I've been thinking a lot about the way that people perceive Lyme Disease and the lack of understanding about how severe it really can be. My husband (wonderful, supportive, energetic, creative man that he is) recently launched a project designed to increase awareness of Lyme, specifically within the disc golf community, where he is selling limited edition discs and shirts designed by a different artist each month. It's really amazing actually, and I would encourage you to check it out even if you aren't a disc golfer because the shirts are super cool and soft (my number one qualifier for a clothing purchase).  They're not disc golf specific; this month at least, I'm not sure how that will play out in the future as each artist has pretty free reign over their designs. 


So it's inevitable that when we start posting on public media about Lyme Disease there is someone who thinks they know all there is to know and they'll say something like, "Lyme is easily treated with doxycycline and isn't known to be fatal." Then they proceed to provide a link to the CDC website. It makes me feel really growly inside. When it comes to Lyme the CDC is a JOKE. That's Lyme Knowledge 101. If you try to refer me to the CDC, I know you have not done even the smallest bit of actual research. I just wish people were generally aware of the reality of the situation, even a little bit. That there are thousands upon thousands of people suffering every single day and being told there is nothing wrong with them, to suck it up and stop being lazy.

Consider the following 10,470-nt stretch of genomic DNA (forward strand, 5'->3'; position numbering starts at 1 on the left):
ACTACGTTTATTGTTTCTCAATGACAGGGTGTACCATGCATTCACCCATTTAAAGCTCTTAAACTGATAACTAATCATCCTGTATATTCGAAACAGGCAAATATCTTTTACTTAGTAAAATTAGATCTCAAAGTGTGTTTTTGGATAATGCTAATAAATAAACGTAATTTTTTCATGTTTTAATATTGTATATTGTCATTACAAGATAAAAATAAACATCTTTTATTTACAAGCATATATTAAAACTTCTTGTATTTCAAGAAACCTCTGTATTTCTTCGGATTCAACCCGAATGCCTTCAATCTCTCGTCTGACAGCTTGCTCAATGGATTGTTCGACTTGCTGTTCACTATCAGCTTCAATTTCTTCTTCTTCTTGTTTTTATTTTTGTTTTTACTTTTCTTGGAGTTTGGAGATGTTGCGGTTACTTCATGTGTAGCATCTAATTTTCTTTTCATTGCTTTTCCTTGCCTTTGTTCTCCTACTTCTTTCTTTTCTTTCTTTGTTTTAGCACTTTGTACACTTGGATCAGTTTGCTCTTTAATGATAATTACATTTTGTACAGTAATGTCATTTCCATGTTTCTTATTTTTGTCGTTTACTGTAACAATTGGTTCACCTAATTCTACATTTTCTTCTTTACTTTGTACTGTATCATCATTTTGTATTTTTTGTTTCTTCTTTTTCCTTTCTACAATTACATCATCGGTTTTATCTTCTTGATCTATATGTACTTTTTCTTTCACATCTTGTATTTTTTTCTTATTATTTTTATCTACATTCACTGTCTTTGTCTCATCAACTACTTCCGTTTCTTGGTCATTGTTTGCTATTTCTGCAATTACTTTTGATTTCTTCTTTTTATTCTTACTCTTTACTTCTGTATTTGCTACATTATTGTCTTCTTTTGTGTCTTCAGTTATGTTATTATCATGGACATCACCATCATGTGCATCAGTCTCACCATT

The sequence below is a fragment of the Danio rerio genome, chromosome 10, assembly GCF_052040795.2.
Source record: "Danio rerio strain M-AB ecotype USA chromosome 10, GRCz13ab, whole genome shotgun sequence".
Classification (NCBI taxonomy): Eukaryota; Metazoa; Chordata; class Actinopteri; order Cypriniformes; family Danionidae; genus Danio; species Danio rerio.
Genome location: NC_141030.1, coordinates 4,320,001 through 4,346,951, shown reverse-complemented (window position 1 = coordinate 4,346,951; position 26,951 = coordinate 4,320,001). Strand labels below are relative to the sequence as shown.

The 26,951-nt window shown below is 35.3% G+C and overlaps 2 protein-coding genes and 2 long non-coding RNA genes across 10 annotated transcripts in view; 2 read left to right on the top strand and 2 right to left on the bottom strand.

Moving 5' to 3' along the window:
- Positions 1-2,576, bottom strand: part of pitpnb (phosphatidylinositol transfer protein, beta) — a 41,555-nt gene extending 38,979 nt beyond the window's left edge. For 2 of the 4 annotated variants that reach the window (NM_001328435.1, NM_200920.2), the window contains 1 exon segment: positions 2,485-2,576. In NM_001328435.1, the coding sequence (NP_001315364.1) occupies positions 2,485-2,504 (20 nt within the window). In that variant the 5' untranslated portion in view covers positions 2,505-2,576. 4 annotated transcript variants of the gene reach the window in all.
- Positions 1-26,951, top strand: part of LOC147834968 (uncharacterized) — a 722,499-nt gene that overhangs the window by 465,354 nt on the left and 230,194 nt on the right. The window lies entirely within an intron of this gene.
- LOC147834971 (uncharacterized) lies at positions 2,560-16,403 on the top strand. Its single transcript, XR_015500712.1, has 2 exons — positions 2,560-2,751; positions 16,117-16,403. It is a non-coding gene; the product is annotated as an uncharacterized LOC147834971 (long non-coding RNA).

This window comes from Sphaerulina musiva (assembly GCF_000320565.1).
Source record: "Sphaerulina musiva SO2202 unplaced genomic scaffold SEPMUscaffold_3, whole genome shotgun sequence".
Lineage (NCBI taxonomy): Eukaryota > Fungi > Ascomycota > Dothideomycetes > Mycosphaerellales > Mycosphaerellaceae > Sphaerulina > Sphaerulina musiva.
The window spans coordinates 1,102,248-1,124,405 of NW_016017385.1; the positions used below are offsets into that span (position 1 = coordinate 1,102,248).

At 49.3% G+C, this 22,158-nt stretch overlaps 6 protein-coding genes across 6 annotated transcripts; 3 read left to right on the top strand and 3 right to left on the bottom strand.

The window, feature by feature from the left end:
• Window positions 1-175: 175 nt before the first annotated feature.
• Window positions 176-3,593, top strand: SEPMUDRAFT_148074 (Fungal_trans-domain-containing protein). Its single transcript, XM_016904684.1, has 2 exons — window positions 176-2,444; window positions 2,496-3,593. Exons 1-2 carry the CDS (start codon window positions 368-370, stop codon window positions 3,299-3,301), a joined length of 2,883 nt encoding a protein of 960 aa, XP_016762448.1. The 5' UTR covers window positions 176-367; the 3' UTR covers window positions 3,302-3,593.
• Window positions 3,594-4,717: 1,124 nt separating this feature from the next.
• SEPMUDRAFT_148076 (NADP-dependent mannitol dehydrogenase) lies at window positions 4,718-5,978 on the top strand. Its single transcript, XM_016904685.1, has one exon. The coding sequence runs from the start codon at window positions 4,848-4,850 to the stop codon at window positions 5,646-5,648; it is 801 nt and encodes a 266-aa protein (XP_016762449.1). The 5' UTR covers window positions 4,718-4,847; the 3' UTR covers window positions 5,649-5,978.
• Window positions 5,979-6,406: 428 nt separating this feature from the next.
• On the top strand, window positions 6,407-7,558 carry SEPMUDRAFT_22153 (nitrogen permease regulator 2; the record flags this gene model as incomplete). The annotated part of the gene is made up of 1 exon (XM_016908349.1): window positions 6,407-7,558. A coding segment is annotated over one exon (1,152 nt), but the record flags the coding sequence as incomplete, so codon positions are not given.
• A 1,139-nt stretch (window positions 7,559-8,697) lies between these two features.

So here's the real deal truth; every week I hear about people dying because of Lyme. Usually I hear about 1 or 2 people, but some weeks it's 4 or more. Close to half of those are from suicide. The others are from complications of the disease (e.g. stroke, secondary infection, sudden cardiac arrest). However, cause of death is almost NEVER officially listed as Lyme Disease, nor is it even mentioned on most death certificates. Instead, those secondary causes are listed, completely skewing the data and allowing the CDC to keep spreading its old war cry that Lyme is hard to get, easy to treat, and rarely fatal. So if you attempt to look up information about Lyme deaths, it will look on the surface like it happens maybe 5/6 times per year, but please know that the community of people suffering from this disease is well aware of the truth. In various online groups they mourn and try to make sense of it together.